One is Earn Back Funding, provided by central government as per GMCA’s devolution agreement. Another source is the Mayoral Precept on your Council Tax bills. The third source would be a one-off contribution from the ten Metropolitan Boroughs that make up Greater Manchester. For an average household in a Band B property, about £14.20 per annum by 2024 – 2025 (which might buy you a pint of beer in Central London by then).

Where next?

After January 2020, the findings of the consultation will be published by Greater Manchester Combined Authority. Thereafter, the Office of the Mayor of Greater Manchester will make their recommendations.

If the franchising model is chosen by the general public and our Mayor of Greater Manchester, Andy Burnham, it will be phased in several stages. The process will be completed in 2023. By then, timetables and routes will have been drawn up, and contracts will have been awarded. So far, recent opinion polls have seen 69% of respondents favouring the franchised model.

Before I go…

Will you be taking part in the consultation? Are you in favour of a Greater London style franchised network, or happy with the way bus services are at present? Feel free to comment.

S.V., 27 September 2019.

3 thoughts on “Have Your Say on Bus Franchising in Greater Manchester

  1. Stop Press: Sorry to put this here, but I’ve been shown a document that states there are huge changes planned soon for Saddleworth services, sorry can’t remember the date. Basically the 425 will see massive route and timetable changes, including I think a split, the 81, 81A and others will see route and timetable changes, including cuts to routes, and the 180/4 will be curtailed to run Huddersfield/Greenfield to Oldham only, each hourly, with a new 84 replacing the Uppermill to Manchester section at similar frequencies to the current 184 between those points. Note as well the 84 replaces the 184 through to Huddersfield on Sundays.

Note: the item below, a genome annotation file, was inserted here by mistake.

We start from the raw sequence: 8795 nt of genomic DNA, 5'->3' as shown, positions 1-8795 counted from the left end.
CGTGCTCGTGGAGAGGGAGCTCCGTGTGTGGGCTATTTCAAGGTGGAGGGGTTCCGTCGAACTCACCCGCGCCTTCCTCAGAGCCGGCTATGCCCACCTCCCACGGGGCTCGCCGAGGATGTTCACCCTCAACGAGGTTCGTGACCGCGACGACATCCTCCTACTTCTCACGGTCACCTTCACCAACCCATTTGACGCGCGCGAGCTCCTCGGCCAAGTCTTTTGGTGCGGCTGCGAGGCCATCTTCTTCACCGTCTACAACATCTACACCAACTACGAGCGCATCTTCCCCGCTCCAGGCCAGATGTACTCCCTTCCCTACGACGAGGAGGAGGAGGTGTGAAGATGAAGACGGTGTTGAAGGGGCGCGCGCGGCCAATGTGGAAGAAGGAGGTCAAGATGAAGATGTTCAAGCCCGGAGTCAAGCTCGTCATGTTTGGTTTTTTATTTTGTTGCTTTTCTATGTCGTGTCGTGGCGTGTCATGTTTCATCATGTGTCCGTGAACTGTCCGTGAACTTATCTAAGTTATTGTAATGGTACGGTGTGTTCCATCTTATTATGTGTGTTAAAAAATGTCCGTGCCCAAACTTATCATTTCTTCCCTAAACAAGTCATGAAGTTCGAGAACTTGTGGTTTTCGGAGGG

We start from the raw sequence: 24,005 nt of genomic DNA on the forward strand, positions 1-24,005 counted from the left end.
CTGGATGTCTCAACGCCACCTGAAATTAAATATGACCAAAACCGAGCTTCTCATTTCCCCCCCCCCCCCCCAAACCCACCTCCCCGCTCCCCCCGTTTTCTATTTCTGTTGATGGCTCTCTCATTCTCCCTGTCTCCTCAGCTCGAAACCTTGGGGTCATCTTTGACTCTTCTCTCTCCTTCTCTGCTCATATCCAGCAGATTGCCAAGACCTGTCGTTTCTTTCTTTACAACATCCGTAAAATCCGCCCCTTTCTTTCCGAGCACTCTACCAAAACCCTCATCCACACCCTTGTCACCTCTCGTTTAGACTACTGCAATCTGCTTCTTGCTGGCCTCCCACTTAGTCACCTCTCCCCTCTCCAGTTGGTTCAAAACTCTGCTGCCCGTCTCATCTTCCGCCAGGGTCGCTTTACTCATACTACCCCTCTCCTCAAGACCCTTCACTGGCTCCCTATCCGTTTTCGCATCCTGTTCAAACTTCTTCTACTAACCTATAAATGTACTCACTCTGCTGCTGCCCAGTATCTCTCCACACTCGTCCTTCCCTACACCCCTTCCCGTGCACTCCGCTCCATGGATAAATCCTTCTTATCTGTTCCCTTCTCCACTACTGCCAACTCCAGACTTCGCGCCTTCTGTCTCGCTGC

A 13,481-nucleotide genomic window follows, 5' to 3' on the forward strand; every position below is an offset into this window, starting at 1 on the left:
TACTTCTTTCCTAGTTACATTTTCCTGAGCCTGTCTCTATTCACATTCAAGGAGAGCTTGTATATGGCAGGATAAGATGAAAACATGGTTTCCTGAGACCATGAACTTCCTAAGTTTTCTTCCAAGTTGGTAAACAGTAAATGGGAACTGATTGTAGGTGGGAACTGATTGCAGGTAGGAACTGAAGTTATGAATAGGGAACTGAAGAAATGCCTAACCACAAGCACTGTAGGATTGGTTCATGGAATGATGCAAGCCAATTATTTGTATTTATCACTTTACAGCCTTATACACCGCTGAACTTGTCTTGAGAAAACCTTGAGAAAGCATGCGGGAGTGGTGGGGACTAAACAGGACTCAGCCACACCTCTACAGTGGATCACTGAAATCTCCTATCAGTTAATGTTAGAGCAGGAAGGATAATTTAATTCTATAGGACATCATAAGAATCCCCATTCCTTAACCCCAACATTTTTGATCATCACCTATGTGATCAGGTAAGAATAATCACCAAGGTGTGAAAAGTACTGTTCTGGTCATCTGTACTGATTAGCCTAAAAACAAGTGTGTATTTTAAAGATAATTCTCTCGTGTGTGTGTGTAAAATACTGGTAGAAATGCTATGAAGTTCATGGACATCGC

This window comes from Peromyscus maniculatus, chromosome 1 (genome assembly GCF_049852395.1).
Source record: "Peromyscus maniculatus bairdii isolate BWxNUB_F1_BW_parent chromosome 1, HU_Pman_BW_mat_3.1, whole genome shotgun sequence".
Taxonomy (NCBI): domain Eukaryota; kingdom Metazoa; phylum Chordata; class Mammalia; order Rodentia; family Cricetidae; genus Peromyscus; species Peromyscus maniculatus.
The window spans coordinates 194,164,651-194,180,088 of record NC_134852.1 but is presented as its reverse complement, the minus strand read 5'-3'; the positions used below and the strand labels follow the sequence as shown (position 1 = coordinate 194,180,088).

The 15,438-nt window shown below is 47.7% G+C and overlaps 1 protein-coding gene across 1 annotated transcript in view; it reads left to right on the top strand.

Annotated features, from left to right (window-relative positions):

1. Hi Leeds,

      This has been mentioned in TfGM’s Forthcoming Changes to the Bus Network document, which will be discussed on the 11 October. Yes, the plans entail splitting the 425 with the Oldham – Fitton Hill section of the present route becoming the 426.

      As for the 184/84 split, that also makes the 184 more akin to the pre-deregulation 365. Any 184s that terminate at Uppermill and Grotton will be renumbered 84.

      Greenfield passengers will be given the shortest straw with the 180 losing its Manchester link and Sunday/Bank Holiday service. Instead, the 180 will terminate at Oldham, severing Greenfield’s links with Hollins, Hollinwood and Failsworth as well as Manchester.

      Just to make things worse, the 180 will be cut from half hourly to once hourly. Therefore, the 350 will be Greenfield’s only full time route and – worse still – no direct links to Grasscroft, Lees and Clarksfield on Sundays and Bank Holidays.

      It is clear that First could be rejigging its network again to prepare for a possible sale of Oldham depot. Could the ‘new’ 180s and 184s be transferred to First West Yorkshire? One never knows, but it looks like they are severing some iconic routes for a future sale. In about six to twelve months, I think Saddleworth could be a First free zone.

      Bye for now,



  2. Hello, I’m now thinking they’ll eventually merge the 184 and 180 so both can operate from Huddersfield depot on a sustainable footing. Wouldn’t take much of a diversion for the 184 to run from the main road into Greenfield, and only add on about 12 mins to the journey time.